Grade: D

IDENTITY THIEF (2013)

Review by Derrick Carter

Running Time: 1 hour 51 minutes

MPAA Rating: R for Sexual Content and Language

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Directed by: Seth Gordon

Written by: Craig Mazin

Starring: Jason Bateman, Melissa McCarthy, Jon Favreau, Amanda Peet, Genesis Rodriguez, Morris Chestnut, John Cho & Robert Patrick

Jason Bateman is a funny actor. Melissa McCarthy is a funny actress. Seth Gordon’s previous film was HORRIBLE BOSSES, which was quite funny. So with this obviously funny combination, why isn’t IDENTITY THIEF funny? Part of the reason might be attributed to the lagging pacing or overlong running time. Another component may be the overused jokes that have already appeared in many other movies and feel stale by this point. There are plenty of reasons, but I’ll get to those in a minute. Sad to say that IDENTITY THIEF is a missed opportunity and a mediocre comedy.

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Sandy Patterson is a guy going through a rough patch in his life. He’s a loving father to two young daughters and his wife is pregnant with a third. He’s living paycheck to paycheck due to an underpaying job and serves his obnoxious boss, who frequently takes advantage of the employees. When Sandy’s arrested for missing a court appointment in Florida that he didn’t even know about, the police inform him that a woman (named Diana) has stolen his identity. Besides just ruining his credit, Diana is making Sandy’s life a living hell in other ways (involving the police and a very real possibility of losing his job). Sandy is left with no other option. So he does the unthinkable and travels to Florida to bring Diana back to confess to her misdeeds. Getting there was easy and taking her back won’t be as simple…

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Good things first, IDENTITY THIEF does have some funny moments. None of them are particularly memorable. They did garner solid laughs from me. Credit where credit is due, some of the jokes work. None of the cast members do a sub par job playing their characters. Jason Bateman is nice enough as Sandy and Melissa McCarthy delivers most of the workable jokes as Diana. Robert Patrick also appears as a ruthless bounty hunter looking for Diana. The real issues with characters don’t come from the acting, but from the script. I wasn’t given a single reason why I should care about either Sandy or Diana. They aren’t really compelling (or funny) and their introductions seem to follow beats that have been used in plenty of other comedies (e.g. the unappreciated employee or the scumbag with no friends). The actors are watchable and do as good a job as they can with the tired material, but the writing is what really sinks IDENTITY THIEF.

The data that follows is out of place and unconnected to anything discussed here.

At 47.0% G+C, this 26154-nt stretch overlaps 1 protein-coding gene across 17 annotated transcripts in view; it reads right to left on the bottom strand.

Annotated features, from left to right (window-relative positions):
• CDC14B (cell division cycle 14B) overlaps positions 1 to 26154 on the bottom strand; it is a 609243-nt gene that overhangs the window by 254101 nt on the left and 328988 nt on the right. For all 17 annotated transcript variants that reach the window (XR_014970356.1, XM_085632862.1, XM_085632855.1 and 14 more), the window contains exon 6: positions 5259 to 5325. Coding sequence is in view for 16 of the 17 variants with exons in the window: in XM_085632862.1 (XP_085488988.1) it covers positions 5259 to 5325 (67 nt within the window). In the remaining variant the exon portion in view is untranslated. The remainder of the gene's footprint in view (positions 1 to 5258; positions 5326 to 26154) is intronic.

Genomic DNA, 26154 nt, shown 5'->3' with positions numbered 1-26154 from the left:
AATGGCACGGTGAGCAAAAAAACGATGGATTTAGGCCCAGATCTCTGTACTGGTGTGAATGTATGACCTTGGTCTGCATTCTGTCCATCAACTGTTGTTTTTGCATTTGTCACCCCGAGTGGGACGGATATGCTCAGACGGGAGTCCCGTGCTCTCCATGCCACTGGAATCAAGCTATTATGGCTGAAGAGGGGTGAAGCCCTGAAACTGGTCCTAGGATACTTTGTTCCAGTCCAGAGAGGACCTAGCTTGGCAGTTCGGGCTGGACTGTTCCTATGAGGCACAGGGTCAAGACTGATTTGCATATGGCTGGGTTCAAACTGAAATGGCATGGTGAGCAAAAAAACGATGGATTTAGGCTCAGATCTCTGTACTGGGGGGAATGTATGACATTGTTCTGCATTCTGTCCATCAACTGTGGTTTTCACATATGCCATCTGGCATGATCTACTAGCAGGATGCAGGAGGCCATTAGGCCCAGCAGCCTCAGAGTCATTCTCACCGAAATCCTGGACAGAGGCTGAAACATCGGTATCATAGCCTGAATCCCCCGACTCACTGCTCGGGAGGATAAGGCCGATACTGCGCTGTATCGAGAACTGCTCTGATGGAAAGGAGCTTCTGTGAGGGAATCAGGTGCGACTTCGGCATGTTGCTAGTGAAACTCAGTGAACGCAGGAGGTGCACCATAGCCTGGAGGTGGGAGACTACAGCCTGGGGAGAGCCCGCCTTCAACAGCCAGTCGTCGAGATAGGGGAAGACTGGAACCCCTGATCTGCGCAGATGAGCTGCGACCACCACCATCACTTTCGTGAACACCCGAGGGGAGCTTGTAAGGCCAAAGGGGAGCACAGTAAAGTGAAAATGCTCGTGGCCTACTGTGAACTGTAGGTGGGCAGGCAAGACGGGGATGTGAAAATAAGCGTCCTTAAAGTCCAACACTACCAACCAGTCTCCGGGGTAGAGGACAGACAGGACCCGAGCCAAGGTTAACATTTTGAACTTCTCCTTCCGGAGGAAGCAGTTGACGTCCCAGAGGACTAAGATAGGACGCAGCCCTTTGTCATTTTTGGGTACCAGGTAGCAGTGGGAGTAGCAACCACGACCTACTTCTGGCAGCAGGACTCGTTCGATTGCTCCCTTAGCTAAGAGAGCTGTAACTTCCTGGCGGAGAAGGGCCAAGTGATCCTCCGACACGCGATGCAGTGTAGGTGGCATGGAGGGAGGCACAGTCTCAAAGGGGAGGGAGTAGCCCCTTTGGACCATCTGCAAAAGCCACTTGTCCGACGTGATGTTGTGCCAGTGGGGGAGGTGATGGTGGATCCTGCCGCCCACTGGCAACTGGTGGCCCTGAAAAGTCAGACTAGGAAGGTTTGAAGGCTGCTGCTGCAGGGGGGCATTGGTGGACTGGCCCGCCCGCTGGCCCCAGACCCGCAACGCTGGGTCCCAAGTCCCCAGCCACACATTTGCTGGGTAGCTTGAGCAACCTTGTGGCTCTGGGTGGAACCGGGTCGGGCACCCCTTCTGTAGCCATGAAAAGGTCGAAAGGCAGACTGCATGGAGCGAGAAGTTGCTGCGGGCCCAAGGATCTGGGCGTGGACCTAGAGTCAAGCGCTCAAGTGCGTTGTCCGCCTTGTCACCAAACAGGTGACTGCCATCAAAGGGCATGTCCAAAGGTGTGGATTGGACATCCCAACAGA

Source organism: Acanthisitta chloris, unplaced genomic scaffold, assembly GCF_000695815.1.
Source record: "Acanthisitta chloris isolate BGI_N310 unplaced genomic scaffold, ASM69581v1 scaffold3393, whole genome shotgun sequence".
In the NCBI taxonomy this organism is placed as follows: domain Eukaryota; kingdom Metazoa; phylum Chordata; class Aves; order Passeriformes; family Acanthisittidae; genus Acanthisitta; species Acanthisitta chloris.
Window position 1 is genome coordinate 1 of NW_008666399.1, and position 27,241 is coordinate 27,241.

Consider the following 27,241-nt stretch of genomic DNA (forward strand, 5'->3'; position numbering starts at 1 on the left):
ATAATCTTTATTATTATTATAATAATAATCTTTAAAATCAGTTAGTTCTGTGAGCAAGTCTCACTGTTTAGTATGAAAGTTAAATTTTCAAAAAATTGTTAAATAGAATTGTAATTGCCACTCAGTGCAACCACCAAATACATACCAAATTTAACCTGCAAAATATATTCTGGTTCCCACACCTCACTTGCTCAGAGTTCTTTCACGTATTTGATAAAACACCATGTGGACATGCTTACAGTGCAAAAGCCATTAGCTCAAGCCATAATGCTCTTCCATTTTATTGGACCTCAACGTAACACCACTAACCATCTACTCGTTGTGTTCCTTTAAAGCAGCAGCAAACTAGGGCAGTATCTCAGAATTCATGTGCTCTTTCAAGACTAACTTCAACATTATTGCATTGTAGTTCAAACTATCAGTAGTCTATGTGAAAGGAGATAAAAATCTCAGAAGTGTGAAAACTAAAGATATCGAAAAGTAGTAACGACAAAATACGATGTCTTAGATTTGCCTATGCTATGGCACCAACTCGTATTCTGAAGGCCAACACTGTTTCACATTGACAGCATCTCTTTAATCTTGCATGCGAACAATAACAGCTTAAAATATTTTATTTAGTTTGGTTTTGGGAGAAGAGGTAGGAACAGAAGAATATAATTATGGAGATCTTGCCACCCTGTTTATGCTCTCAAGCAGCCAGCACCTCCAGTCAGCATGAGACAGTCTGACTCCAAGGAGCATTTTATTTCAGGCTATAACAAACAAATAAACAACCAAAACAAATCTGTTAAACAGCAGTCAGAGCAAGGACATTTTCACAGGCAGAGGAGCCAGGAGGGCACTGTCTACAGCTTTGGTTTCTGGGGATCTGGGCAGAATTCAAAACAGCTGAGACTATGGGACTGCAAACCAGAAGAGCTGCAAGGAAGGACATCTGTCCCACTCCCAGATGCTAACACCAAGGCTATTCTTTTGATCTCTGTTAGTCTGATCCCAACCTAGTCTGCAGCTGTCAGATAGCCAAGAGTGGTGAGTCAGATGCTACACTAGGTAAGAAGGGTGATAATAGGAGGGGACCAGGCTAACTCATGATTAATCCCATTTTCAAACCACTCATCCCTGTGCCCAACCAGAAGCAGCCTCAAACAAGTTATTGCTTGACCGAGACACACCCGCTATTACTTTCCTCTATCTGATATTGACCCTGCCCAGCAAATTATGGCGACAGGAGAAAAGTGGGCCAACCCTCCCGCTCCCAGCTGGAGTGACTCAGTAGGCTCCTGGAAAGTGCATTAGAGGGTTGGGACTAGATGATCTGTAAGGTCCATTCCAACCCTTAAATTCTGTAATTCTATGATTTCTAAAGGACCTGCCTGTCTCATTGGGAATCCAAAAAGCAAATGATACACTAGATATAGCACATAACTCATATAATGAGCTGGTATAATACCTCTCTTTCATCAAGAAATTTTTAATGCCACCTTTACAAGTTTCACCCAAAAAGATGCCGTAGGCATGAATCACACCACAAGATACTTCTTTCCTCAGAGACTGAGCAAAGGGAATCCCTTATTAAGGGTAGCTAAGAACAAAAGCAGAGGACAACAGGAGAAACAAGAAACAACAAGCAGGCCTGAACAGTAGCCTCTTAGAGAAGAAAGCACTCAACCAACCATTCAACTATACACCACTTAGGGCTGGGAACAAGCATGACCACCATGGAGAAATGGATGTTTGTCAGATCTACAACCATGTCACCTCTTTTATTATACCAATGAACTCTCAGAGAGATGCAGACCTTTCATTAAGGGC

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Besides the lack of good characters, the film also runs far too long. The plot was crowded with many subplots in order to make itself a little more complex. Thus IDENTITY THIEF wears out its welcome. The film might have worked a tab better, if a few of these unneeded storylines were cut out. At one point, Sandy and Diana have two sets of people after them (gangsters and the aforementioned bounty hunter) and it feels completely useless. The way both these plot-threads conclude is anticlimactic to say the least. Not to mention that the film attempts to get some real sympathy out of the viewer for Diana and it’s a futile exercise. I was given no reason to care about Diana in a positive light to begin with and thus I certainly wasn’t going to feel pity for this obnoxious criminal when some supposedly sappy moments were milked out of the premise.

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IDENTITY THIEF isn’t terrible. It isn’t particularly good or even decent. The entire movie is a middle-of-the-road affair. Everything feels wasted in some way or another. It all has to do with the writing too. The film wears out its welcome, is overly complicated, has falsely emotions, and doesn’t produce a single fleshed-out character. In this case, it doesn’t matter how good the directing or acting are. The script is stale and that’s entirely where the blame belongs in every single problem spotted throughout IDENTITY THIEF. It’s a mediocre comedy that will entertain some people, but everybody could certainly do far better than this!

Grade: C